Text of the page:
Students cry out for social change and an end to police brutality during campus march

protesters with community sign

Students cry out for social change and an end to police brutality during campus march

By Aaron Marshall

As more than 700 Ohio State students marched down the 12th Avenue sidewalk, passing cars blared their horns in support as loud chanting from protestors began to echo through the campus streets—“BLACK LIVES MATTER.”

Amidst the swirl of peaceful protestors dressed in black, fourth-year Young Scholars Program student Rayonna Booth gave voice to what had brought so many out to protest the death of George Floyd and other victims of police brutality. “I'm just here because it's the right thing to do,” said Booth, her long braids swaying as she walked. “It's a simple showing of humanity, it's showing we care about our community, our people, Black lives.” Booth was one of many Office of Diversity and Inclusion scholars and staff who attended the march including contingents from the Young Scholars Program, Morrill Scholarship Program, Bell National Resource Center and Latinx Student Success.

During the three-hour protest on a sunbaked Saturday afternoon, throngs of chanting students wound their way through campus before gathering on the south Oval behind Hale Hall, home to The Ohio State University's revered Hale Black Cultural Center.

As the students sat on the grassy slope, organizers spoke from a small stage about the importance of staying committed to fighting racial injustice and inequality, student activism on campus and allyship from people of all walks of life.

Jesse Fernandez, a fifth-year student in exercise science and member of the Latino Student Association, told the crowd that they must be committed to standing in solidarity with Black students leading the fight. “Allyship isn't a hat you can put on when you get media attention,” he said. “Allyship is not a business, it doesn't have an opening or closing time.”

One of the students speaking to the crowd Saturday was third-year Ose Arheghan, a Morrill Scholarship student who was involved in organizing the protest. The political science and Chinese major urged students to sign an online letter being circulated asking for the university to cut ties with the Columbus police department.

That letter, written by the presidents of Ohio State's Undergraduate Student Government, Council of Graduate Students and Inter-Professional Council, demands the university and University Police cease on-campus operations with Columbus Police and review contracts with Columbus Police for off-campus activities. It has gathered more than 20,000 signatures online.

Young Scholar Rayonna Booth

Morrill Scholar Ose Arheghan

Allyship isn't a hat you can put on when you get media attention. Allyship is not a business, it doesn't have an opening or closing time.

Jesse Fernandez, Latino Student Association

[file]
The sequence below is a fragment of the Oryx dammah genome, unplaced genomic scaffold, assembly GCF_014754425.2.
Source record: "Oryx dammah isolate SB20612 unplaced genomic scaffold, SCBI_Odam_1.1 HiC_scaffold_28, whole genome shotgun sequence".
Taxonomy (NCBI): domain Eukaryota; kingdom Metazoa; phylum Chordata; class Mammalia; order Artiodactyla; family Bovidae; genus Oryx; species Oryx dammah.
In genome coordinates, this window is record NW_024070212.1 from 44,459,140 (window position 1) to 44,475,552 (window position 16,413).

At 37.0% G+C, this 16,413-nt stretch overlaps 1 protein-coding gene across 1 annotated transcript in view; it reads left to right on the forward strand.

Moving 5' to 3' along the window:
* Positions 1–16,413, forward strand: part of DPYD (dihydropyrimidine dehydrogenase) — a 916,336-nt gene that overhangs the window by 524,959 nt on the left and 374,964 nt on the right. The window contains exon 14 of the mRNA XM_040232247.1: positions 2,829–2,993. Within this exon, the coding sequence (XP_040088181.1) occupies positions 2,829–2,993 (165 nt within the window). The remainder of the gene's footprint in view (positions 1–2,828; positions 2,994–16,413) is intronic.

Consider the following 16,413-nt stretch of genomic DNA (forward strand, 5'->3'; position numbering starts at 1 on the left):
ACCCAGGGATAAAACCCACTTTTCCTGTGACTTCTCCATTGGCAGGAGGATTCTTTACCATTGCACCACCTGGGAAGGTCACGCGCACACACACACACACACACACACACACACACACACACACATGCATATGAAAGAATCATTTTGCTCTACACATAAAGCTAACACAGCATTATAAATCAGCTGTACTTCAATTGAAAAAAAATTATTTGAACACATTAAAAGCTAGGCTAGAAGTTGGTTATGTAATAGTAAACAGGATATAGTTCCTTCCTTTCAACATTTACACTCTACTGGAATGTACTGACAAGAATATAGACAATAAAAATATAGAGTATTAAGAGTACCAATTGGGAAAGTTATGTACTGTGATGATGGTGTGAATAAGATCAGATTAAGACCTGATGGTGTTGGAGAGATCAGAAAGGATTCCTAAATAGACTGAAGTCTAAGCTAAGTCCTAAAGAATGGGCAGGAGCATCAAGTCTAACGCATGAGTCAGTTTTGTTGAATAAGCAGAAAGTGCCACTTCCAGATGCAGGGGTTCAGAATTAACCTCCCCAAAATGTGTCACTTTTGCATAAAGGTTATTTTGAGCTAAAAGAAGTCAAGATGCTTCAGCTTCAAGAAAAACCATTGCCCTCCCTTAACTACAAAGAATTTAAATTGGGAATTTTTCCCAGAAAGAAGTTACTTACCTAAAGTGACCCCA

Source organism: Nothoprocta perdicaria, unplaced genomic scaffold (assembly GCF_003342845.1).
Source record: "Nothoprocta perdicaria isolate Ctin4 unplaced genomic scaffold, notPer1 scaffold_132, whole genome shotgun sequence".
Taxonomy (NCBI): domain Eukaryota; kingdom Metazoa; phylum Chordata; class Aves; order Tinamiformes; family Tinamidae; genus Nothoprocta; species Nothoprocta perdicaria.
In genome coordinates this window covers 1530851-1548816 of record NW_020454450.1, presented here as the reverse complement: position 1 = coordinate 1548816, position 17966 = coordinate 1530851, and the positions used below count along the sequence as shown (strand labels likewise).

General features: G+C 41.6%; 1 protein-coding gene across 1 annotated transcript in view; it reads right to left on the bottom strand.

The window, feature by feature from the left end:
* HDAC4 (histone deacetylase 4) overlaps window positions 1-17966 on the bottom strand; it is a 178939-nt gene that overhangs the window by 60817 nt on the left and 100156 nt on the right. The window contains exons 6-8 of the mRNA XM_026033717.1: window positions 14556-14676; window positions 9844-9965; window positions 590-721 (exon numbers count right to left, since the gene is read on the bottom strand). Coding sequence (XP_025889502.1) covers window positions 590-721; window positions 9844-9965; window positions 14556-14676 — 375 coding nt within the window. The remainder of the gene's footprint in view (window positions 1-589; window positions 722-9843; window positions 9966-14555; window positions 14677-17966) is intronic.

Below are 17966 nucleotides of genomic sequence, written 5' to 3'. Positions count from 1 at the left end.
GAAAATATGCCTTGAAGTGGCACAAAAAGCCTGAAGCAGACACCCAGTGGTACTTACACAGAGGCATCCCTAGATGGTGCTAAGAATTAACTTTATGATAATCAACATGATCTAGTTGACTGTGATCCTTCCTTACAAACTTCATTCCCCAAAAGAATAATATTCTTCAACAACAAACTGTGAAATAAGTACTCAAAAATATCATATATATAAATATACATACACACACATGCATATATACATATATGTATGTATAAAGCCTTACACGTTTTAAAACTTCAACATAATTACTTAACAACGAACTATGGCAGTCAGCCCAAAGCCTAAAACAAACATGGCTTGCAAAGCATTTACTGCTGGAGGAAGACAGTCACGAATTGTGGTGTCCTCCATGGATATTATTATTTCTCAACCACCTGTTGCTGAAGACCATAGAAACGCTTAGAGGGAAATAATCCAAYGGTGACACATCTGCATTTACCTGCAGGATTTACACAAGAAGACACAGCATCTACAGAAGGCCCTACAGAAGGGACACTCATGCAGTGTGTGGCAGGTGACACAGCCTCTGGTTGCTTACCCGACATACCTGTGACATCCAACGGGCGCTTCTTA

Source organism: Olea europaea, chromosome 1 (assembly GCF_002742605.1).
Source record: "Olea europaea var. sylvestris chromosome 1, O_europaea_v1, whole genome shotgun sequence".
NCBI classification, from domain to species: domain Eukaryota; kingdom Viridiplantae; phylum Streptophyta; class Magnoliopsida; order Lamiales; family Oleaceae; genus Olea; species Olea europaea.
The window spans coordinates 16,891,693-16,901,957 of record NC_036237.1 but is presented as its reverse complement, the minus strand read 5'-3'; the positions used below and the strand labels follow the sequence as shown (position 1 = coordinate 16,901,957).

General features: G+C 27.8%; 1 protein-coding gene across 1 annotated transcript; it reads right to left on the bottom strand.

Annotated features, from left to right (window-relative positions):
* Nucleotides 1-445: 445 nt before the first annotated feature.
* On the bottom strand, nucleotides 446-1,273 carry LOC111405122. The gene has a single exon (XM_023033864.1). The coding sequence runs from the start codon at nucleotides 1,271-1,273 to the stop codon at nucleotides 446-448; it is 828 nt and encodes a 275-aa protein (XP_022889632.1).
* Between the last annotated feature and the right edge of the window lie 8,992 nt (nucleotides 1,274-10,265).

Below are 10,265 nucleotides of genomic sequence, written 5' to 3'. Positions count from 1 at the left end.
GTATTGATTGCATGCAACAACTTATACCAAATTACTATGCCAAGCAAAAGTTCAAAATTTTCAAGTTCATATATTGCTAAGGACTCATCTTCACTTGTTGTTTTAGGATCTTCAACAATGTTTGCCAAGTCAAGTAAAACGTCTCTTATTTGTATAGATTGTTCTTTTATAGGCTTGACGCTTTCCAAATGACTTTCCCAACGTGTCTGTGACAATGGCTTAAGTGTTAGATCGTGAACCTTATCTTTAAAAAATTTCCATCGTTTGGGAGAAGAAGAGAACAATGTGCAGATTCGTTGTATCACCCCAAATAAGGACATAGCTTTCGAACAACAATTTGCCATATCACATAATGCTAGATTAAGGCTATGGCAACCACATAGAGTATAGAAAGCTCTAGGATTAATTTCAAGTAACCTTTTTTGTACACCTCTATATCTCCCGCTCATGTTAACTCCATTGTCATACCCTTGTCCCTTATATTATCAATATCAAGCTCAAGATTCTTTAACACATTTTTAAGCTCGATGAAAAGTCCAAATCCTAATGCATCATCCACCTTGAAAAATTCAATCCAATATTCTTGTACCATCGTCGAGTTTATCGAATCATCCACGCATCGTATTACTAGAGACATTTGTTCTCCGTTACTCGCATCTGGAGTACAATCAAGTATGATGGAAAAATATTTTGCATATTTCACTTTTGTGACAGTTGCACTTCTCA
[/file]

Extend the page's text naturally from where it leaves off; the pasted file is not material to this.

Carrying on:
“As students, it is our job to hold the university accountable when they are making decision that we feel are not in our best interests,” Arheghan said. “The safety of Black students—the safety of every student—cannot happen with the Columbus Police Department being on our campus.”

Ohio State University police presence at the event was minimal with only a few officers blocking off traffic as the students marched through campus streets. Young Scholar Dariah Williams, a fourth-year pre-law major, said Saturday's march felt safer for protestors from police violence than those she has attended in downtown Columbus in recent days.

While marching downtown, Williams said she and some friends were shot with wooden bullets by Columbus police for not clearing an area as they tried to help an injured fellow protestor. “We didn't want to move until we made sure the person was okay,” Williams recalled. “We had not acted against them or done anything…the whole thing just ignited an anger in me that I didn't even know I had.”

Wearing a black and red BNRC shirt, fourth-year student Sly Worthy Jr. said people are “exhausted” by the high-profile cases of police misconduct and that Floyd's death has served as a tipping point for students and others moved into action. “This is something that is going on over and over and over,” Worthy Jr. said. “We are all tired of it, not just Black people, but all of our people are tired of these things going on. So we are out here doing what we can do to try and change things.”

Williams said the Covid-19 pandemic's disproportionate impact on the Black community has contributed to protestors' frustration over Floyd's death by highlighting systemic racial disparities in the health care system.

“Being at home and not being able to be with our loved ones and being out of work—there was already a lot of tension that was being felt,” she said. “Once the video of George Floyd was released, I think all of that came together and it's just built into what you have been seeing now.”

As the event drew to a close, the students kneeled silently in reflection for eight minutes and 46 seconds—the length of time Floyd was kneeled on by police—as organizers read the haunting last words of Floyd as well as onlookers who attempted to intervene during the May 25th incident in Minneapolis.

Young Scholar Dariah Williams

Bell Scholar Sly Worthy Jr.

protesters marching
Color is not a crime sign
Black Lives Matter Sign
protesters march along Mirror Lake at Ohio State university
Color is not a crime sign